On Nash’s second day at Princeton, Solomon Lefschetz, a Princeton math professor, gathers the math graduate students for a meeting. An infamously grouchy professor, Lefschetz orders the graduate students to “dress well” and to come to tea with the math faculty every afternoon: Lefschetz’s strict rules are intended to turn out “men who [can] make original and important discoveries.” At Princeton, courses were hardly important: only qualifying exams mattered, and students who did not perform well were simply asked to leave the program. As it turns out, this sort of training is uniquely suited to Nash’s temperament; when he left Princeton, he did so “with his independence, ambition, and originality intact.”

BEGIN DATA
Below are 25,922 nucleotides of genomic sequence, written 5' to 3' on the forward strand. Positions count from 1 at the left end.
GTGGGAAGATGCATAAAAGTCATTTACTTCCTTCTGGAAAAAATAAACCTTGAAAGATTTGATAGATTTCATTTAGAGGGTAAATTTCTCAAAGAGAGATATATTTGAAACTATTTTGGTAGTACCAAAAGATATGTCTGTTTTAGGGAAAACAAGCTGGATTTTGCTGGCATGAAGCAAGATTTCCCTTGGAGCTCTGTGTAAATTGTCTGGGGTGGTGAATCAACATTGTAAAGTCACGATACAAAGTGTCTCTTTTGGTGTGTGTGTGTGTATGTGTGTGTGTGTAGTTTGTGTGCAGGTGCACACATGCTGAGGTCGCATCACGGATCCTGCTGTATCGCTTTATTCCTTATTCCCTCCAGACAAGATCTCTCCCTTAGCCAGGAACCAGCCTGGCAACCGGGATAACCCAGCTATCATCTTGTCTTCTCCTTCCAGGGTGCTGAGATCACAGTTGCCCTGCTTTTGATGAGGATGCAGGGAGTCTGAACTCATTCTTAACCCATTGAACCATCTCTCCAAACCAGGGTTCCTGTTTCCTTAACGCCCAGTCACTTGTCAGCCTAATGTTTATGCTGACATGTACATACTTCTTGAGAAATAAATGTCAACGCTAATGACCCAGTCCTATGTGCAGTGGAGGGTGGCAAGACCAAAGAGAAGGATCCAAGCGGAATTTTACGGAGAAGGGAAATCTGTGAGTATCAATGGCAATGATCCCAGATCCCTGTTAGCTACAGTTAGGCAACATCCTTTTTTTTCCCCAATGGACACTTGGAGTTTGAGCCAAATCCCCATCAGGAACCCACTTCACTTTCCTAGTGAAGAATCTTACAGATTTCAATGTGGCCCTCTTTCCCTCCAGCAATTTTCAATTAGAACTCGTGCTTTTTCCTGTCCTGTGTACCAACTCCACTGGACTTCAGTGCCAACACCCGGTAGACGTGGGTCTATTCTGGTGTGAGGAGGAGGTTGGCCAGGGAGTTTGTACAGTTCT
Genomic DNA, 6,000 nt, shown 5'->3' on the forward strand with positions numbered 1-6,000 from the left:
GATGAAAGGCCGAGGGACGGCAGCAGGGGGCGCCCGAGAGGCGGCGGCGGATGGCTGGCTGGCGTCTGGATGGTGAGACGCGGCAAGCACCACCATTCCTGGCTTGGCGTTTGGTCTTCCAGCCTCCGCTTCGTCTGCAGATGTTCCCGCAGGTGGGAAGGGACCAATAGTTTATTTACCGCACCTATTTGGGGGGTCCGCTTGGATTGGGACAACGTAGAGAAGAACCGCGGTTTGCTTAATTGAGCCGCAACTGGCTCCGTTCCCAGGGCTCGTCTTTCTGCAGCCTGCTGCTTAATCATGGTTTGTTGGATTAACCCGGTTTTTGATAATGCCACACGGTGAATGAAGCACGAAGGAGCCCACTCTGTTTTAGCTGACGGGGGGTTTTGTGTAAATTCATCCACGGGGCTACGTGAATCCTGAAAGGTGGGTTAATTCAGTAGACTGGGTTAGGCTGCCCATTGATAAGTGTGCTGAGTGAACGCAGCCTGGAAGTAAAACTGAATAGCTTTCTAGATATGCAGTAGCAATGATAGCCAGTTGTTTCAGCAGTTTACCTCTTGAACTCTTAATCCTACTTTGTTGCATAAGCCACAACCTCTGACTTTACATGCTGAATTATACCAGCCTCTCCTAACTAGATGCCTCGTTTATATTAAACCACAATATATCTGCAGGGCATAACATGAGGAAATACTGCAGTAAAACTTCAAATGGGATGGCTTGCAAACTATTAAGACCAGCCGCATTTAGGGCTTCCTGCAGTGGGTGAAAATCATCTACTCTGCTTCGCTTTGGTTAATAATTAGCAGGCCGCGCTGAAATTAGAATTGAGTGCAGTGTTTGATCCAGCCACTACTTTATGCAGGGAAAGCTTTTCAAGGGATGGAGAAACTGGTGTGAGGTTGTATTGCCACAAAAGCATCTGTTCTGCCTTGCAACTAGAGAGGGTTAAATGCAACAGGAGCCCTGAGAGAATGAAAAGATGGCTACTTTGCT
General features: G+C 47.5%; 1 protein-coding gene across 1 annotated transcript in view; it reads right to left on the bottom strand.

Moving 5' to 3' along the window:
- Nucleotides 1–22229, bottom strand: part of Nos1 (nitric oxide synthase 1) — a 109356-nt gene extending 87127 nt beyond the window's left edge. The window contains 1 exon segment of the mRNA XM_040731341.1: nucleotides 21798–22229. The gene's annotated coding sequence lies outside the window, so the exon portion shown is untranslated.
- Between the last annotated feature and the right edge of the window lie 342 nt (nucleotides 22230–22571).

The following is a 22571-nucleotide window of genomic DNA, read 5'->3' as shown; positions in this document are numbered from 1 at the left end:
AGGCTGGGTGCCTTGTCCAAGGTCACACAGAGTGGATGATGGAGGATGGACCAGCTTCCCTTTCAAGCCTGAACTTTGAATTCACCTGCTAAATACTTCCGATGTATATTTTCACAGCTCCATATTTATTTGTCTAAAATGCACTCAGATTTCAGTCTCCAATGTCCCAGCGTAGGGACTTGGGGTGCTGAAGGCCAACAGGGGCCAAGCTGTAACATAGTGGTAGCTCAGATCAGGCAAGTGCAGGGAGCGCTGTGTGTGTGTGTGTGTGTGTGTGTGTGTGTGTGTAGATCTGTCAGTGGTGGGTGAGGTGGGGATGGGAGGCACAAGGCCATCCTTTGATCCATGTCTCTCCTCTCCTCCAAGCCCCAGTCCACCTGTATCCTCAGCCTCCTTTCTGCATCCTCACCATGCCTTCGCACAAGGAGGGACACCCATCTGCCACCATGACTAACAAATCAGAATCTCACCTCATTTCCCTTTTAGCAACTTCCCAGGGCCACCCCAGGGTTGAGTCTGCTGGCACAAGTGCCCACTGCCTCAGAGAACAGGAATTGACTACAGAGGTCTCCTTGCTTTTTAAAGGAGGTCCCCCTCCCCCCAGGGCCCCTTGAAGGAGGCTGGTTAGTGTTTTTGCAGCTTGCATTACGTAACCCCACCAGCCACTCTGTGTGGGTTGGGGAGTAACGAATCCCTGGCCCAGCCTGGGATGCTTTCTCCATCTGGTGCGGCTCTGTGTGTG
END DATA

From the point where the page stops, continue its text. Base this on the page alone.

Though Princeton encouraged its mathematicians to form a community, it also encouraged them to become independent thinkers and shied away from imposing strict guidelines on their behavior as graduate students. Princeton helped to shape Nash’s own intense independence and unbounded ambition.
Nash lives in the Graduate College at Princeton, where life is “masculine, monastic, and scholarly”: few of the graduate students interact with women, since women cannot yet attend Princeton. During the afternoon tea sessions, the graduate students meet to discuss math, but also to gossip and exchange news, creating a friendly but competitive atmosphere. Nash has never experienced “anything like this exotic little mathematical hothouse,” which came to shape his career as well as his approach to academia.
Princeton’s friendly but insular and competitive atmosphere contributed to Nash’s own competitive behavior, which he displayed throughout his career—often challenging others and sparking intense conflict.